Marlene Cookshaw's new poetry collection Mowing (Brick Books), her first in over ten years, was worth the wait. Focused on themes of harvest, both literal and figurative, it's a meditative, beautiful book, lovingly drawing on images like high grasses, soft chickens, and new potatoes to evoke a landscape that nurtures and demands but always abides.
Working through themes of death and loss, community and labour, Cookshaw pays homage to where we come from, whether mourning parents or connecting with the workers who coax food and resources from the land.
We're excited to welcome Marlene to Open Book today as part of our Poets in Profile series, where we dig into poets' new works as well as the experiences that led them to poetry in the first place. She tells us about stencilling gravestones to pay for poetry books, the recent secondhand score that refreshed her as a reader, and the best and worst parts of being a poet.
Also, until this Sunday (October 13, 2019), you have a chance to enter to win a prize pack of collections by Marlene and her fellow poet Maureen Hynes, courtesy of Brick Books! Click here for all the contest details.
What is the first poem you remember being affected by?
Probably John Masefield's "Sea Fever" in an early English class; I think that was the first time I remember feeling something in response to the sound of words rather than, or in addition to, their meaning. Then, after high school, there was a fabulous small bookstore just down the street from where I worked at a monument shop stencilling gravestones, and I used to cash my cheque and treat myself every Friday. I remember picking up Michael Ondaatje's Collected Works of Billy the Kid and later Coming Through Slaughter.
What one poem—from any time period—do you wish you had been the one to write?
I don't think like that. There are poems that say clearly what I might have said or needed to hear (Louise Gluck's "Wild Iris," Mary Oliver's "Wild Geese") or that take me with startling immediacy and relevance to the voice and experience of another (Seamus Heaney's "Postscript," among many others). I'm truly grateful for the existence of these poems; my life is better for it. But it doesn't matter who wrote them.
Do you write poems individually and begin assembling collections from stand-alone pieces, or do you write with a view to putting together a collection from the beginning?
Always the individual poem comes first. Even with Lunar Drift, in which I allowed myself to follow a curiosity about our history of measuring time, what occurred was more the identification of a recurring theme rather than a prescription or guide. I've been lucky to have worked with astute editors who helped shape manuscripts. John Barton helped identify a narrative arc in Mowing. Years ago, Jay Ruzesky and John Harley fished Coupling, a collection of poetic prose, out of several bottom drawers.
What do you do with a poem that just isn't working?
I put it away, dig it out every few months, poke at it. If I still haven't figured out where it's going, or why, I might isolate pleasing lines or phrases to use as inspiration later. But sometimes figuring out why the subject has energy for me is reason enough to abandon the poem half-formed; it's served its purpose and there's nowhere else for it to go. I once wrote a dozen or so poems about the Perry Mason "family" before losing interest.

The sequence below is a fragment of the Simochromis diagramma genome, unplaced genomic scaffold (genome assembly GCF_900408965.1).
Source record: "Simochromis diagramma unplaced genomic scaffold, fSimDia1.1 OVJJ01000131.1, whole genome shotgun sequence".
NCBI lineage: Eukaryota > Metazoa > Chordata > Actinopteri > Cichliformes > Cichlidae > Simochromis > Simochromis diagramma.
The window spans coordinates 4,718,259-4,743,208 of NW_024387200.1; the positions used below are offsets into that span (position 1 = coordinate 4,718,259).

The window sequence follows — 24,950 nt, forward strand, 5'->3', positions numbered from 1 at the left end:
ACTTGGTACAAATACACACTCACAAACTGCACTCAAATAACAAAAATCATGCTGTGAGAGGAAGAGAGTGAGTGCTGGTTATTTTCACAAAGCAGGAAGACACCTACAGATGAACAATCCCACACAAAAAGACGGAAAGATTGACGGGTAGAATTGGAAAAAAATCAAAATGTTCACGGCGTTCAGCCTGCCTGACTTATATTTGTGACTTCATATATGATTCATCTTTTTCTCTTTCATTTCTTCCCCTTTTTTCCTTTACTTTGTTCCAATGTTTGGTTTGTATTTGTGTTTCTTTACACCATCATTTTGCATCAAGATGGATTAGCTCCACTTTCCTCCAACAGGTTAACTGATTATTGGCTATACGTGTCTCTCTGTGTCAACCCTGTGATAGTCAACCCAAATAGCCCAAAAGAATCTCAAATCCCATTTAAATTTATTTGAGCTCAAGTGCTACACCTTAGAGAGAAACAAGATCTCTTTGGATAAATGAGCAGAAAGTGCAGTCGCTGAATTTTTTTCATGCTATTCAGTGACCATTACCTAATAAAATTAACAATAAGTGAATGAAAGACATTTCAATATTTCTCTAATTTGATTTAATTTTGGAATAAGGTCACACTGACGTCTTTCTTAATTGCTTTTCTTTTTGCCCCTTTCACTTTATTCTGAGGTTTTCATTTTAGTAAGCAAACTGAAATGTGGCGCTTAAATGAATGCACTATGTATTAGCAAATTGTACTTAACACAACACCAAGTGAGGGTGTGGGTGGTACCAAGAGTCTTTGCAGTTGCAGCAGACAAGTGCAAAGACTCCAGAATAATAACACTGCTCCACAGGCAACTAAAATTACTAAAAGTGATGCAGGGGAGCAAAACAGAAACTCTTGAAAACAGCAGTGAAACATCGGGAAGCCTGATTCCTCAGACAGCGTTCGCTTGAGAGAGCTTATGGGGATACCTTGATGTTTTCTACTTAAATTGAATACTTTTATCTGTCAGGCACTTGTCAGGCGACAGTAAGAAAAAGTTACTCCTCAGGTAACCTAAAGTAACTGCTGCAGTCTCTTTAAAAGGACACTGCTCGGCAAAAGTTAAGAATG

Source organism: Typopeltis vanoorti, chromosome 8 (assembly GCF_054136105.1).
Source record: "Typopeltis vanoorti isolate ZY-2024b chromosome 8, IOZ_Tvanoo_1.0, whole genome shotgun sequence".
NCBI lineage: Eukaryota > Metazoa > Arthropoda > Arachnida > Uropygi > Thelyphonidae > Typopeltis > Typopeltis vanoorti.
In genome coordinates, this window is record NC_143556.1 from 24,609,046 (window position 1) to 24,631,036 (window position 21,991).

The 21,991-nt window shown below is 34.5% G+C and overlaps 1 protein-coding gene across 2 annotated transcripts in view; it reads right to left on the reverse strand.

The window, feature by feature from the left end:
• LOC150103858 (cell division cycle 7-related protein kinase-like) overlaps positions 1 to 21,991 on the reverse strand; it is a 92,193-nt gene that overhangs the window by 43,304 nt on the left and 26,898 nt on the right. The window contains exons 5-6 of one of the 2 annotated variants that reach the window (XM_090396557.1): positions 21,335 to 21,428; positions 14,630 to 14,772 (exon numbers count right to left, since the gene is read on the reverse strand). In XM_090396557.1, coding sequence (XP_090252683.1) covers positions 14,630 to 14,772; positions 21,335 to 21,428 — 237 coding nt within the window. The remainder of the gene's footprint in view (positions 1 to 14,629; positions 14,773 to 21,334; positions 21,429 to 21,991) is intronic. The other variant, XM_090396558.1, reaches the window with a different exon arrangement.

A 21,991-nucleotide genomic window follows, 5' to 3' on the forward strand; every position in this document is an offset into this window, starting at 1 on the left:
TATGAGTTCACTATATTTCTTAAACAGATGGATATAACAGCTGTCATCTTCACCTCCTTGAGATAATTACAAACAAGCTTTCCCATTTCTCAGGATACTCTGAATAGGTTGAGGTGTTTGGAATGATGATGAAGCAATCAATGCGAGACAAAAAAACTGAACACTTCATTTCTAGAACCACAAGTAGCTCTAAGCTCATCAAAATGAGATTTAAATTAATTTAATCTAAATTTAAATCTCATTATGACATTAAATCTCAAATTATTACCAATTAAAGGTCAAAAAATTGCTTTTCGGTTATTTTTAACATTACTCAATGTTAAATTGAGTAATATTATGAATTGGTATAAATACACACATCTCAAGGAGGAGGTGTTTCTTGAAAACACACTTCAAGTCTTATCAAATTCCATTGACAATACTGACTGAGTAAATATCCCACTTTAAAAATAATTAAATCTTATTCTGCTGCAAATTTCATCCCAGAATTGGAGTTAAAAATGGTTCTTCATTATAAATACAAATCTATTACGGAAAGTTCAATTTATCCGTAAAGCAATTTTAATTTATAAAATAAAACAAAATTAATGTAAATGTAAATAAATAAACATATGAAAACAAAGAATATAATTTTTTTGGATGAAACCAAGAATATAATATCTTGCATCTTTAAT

What's more important in your opinion: the way a poem opens or the way it ends?
Well, both, of course, and as a writer maybe there's nothing more pleasing than finding a dazzling conclusion, one that speaks to all the issues and images raised. But if the poet hasn't successfully invited a reader to take all the steps with her, if she hasn't kept the channel open, I think a poem, while it may be marvellous, is less alive. Billy Collins is enviably good at welcoming the reader, and so are Jane Kenyon and Jane Hirshfield in completely different ways. Maybe I'm talking about openness, generosity of spirit. And the opening poem in a collection can work the same way. I recently read Sue Gillis's Yellow Crane. The first poem, "Overture," is wonderful in itself. It is also essentially a lens through which the rest of the book can be read.
What was the last book of poetry you read that really knocked your socks off?
It was an anthology, and not new (1982), that I picked up secondhand in May. Editors Seamus Heaney and Ted Hughes claim The Rattle Bag was not ordered so much as it "amassed itself like a cairn." It is full of oddities, some anonymous, alongside Blake and Dickinson and Frost and Ogden Nash, many of the lyrics addressing our relationships with animals, with work or mortality. More than anything, I felt refreshed reading it, lightened, accompanied.
What is the best thing about being a poet... and what is the worst?
When I'm working with words or phrases, or sometimes just walking down the road, there's a moment when everything's heightened, when I become aware that more is being said than I thought. Sometimes the words themselves, their sound or their history, compel my attention; sometimes the synchronicity of two 'unrelated' events or beings enacts a metaphor I'm carried by. The pleasure of that experience, and the engagement of shaping the piece thereafter, is bliss. The downside is the general inaccessibility of that state.
Born and raised in Lethbridge, Alberta, Marlene Cookshaw studied writing at the University of Victoria and later worked for several years as the editor of The Malahat Review. Her poems have won several awards, among them the Ralph Gustafson Poetry Prize and Robinson Jeffers Tor House Prize. She has published five collections with Brick Books, including Shameless (2002) and Lunar Drift (2005) and in 2008 was presented with the Victor Martyn Lynch-Staunton Award for outstanding achievement in mid-career. She lives on a small farm on Pender Island, one of B.C.’s southern Gulf Islands. Mowing is Marlene’s sixth poetry collection.